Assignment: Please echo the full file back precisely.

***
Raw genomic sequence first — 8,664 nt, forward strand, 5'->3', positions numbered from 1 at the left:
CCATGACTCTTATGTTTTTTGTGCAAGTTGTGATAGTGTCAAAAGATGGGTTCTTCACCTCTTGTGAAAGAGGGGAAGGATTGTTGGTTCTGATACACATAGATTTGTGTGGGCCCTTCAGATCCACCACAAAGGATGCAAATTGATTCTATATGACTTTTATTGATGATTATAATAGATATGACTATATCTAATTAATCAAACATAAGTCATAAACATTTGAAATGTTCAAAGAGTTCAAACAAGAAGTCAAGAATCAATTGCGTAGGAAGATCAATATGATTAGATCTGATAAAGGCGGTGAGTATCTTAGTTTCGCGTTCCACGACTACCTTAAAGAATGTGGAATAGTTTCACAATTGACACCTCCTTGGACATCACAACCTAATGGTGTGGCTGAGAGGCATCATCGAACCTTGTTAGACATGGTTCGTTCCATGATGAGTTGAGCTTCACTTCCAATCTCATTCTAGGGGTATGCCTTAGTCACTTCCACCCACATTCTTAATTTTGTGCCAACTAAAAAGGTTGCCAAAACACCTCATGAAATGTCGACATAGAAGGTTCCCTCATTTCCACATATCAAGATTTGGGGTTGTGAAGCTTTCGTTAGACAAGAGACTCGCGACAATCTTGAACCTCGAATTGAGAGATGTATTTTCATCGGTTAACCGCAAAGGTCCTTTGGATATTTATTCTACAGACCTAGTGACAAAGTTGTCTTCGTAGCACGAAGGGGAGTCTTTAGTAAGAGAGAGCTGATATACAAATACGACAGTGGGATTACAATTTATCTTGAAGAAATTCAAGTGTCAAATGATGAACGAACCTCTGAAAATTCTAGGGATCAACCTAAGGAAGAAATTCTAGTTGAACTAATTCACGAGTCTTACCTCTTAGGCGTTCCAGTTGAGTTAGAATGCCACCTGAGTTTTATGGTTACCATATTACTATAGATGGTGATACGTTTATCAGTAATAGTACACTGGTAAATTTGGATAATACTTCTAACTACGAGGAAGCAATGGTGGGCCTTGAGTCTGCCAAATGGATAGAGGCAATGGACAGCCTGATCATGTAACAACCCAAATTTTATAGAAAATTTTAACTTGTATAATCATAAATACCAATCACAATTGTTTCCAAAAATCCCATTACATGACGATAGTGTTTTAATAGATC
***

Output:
Raw genomic sequence first — 8,664 nt, forward strand, 5'->3', positions numbered from 1 at the left:
CCATGACTCTTATGTTTTTTGTGCAAGTTGTGATAGTGTCAAAAGATGGGTTCTTCACCTCTTGTGAAAGAGGGGAAGGATTGTTGGTTCTGATACACATAGATTTGTGTGGGCCCTTCAGATCCACCACAAAGGATGCAAATTGATTCTATATGACTTTTATTGATGATTATAATAGATATGACTATATCTAATTAATCAAACATAAGTCATAAACATTTGAAATGTTCAAAGAGTTCAAACAAGAAGTCAAGAATCAATTGCGTAGGAAGATCAATATGATTAGATCTGATAAAGGCGGTGAGTATCTTAGTTTCGCGTTCCACGACTACCTTAAAGAATGTGGAATAGTTTCACAATTGACACCTCCTTGGACATCACAACCTAATGGTGTGGCTGAGAGGCATCATCGAACCTTGTTAGACATGGTTCGTTCCATGATGAGTTGAGCTTCACTTCCAATCTCATTCTAGGGGTATGCCTTAGTCACTTCCACCCACATTCTTAATTTTGTGCCAACTAAAAAGGTTGCCAAAACACCTCATGAAATGTCGACATAGAAGGTTCCCTCATTTCCACATATCAAGATTTGGGGTTGTGAAGCTTTCGTTAGACAAGAGACTCGCGACAATCTTGAACCTCGAATTGAGAGATGTATTTTCATCGGTTAACCGCAAAGGTCCTTTGGATATTTATTCTACAGACCTAGTGACAAAGTTGTCTTCGTAGCACGAAGGGGAGTCTTTAGTAAGAGAGAGCTGATATACAAATACGACAGTGGGATTACAATTTATCTTGAAGAAATTCAAGTGTCAAATGATGAACGAACCTCTGAAAATTCTAGGGATCAACCTAAGGAAGAAATTCTAGTTGAACTAATTCACGAGTCTTACCTCTTAGGCGTTCCAGTTGAGTTAGAATGCCACCTGAGTTTTATGGTTACCATATTACTATAGATGGTGATACGTTTATCAGTAATAGTACACTGGTAAATTTGGATAATACTTCTAACTACGAGGAAGCAATGGTGGGCCTTGAGTCTGCCAAATGGATAGAGGCAATGGACAGCCTGATCATGTAACAACCCAAATTTTATAGAAAATTTTAACTTGTATAATCATAAATACCAATCACAATTGTTTCCAAAAATCCCATTACATGACGATAGTGTTTTAATAGATC